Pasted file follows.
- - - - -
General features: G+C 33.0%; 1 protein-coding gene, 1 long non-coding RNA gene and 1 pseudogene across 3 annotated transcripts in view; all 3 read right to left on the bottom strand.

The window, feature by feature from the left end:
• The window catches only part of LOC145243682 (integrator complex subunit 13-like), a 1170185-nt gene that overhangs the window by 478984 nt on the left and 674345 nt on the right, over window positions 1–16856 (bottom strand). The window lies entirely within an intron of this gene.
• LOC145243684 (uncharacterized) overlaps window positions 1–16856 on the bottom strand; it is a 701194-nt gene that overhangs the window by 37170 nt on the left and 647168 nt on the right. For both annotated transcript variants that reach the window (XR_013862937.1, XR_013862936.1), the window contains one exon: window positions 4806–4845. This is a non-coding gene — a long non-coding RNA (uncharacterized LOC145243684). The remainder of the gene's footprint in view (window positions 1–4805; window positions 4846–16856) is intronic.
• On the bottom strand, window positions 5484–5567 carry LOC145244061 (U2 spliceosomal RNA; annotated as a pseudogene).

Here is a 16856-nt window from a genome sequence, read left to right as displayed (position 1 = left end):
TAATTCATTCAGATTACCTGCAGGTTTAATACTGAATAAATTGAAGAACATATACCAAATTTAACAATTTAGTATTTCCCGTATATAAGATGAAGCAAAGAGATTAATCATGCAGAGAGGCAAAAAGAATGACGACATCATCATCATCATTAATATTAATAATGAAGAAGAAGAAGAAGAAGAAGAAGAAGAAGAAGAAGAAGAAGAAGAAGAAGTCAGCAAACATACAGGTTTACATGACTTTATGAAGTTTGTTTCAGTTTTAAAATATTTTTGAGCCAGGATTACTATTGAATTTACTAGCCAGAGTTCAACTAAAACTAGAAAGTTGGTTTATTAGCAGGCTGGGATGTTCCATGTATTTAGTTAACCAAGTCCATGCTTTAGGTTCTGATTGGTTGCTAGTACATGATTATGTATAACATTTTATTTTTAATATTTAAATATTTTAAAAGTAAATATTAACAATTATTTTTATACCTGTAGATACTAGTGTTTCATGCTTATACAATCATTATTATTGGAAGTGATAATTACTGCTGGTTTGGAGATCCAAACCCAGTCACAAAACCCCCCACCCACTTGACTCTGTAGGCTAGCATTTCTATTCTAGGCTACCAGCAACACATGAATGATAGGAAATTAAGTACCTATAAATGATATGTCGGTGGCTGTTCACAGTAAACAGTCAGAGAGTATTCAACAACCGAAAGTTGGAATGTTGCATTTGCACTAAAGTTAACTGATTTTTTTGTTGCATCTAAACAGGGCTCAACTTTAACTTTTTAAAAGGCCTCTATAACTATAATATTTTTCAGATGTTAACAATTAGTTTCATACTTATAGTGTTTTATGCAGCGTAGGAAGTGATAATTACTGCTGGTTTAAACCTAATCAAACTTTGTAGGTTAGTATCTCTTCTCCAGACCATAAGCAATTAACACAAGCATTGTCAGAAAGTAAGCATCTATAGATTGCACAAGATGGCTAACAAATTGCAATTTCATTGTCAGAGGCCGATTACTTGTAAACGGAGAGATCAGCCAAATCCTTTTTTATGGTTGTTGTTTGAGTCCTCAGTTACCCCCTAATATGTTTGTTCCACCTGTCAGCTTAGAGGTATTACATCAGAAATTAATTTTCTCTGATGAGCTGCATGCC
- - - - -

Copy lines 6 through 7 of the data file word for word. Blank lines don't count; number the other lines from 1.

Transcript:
Here is a 16856-nt window from a genome sequence, read left to right as displayed (position 1 = left end):
TAATTCATTCAGATTACCTGCAGGTTTAATACTGAATAAATTGAAGAACATATACCAAATTTAACAATTTAGTATTTCCCGTATATAAGATGAAGCAAAGAGATTAATCATGCAGAGAGGCAAAAAGAATGACGACATCATCATCATCATTAATATTAATAATGAAGAAGAAGAAGAAGAAGAAGAAGAAGAAGAAGAAGAAGAAGAAGAAGAAGTCAGCAAACATACAGGTTTACATGACTTTATGAAGTTTGTTTCAGTTTTAAAATATTTTTGAGCCAGGATTACTATTGAATTTACTAGCCAGAGTTCAACTAAAACTAGAAAGTTGGTTTATTAGCAGGCTGGGATGTTCCATGTATTTAGTTAACCAAGTCCATGCTTTAGGTTCTGATTGGTTGCTAGTACATGATTATGTATAACATTTTATTTTTAATATTTAAATATTTTAAAAGTAAATATTAACAATTATTTTTATACCTGTAGATACTAGTGTTTCATGCTTATACAATCATTATTATTGGAAGTGATAATTACTGCTGGTTTGGAGATCCAAACCCAGTCACAAAACCCCCCACCCACTTGACTCTGTAGGCTAGCATTTCTATTCTAGGCTACCAGCAACACATGAATGATAGGAAATTAAGTACCTATAAATGATATGTCGGTGGCTGTTCACAGTAAACAGTCAGAGAGTATTCAACAACCGAAAGTTGGAATGTTGCATTTGCACTAAAGTTAACTGATTTTTTTGTTGCATCTAAACAGGGCTCAACTTTAACTTTTTAAAAGGCCTCTATAACTATAATATTTTTCAGATGTTAACAATTAGTTTCATACTTATAGTGTTTTATGCAGCGTAGGAAGTGATAATTACTGCTGGTTTAAACCTAATCAAACTTTGTAGGTTAGTATCTCTTCTCCAGACCATAAGCAATTAACACAAGCATTGTCAGAAAGTAAGCATCTATAGATTGCACAAGATGGCTAACAAATTGCAATTTCATTGTCAGAGGCCGATTACTTGTAAACGGAGAGATCAGCCAAATCCTTTTTTATGGTTGTTGTTTGAGTCCTCAGTTACCCCCTAATATGTTTGTTCCACCTGTCAGCTTAGAGGTATTACATCAGAAATTAATTTTCTCTGATGAGCTGCATGCC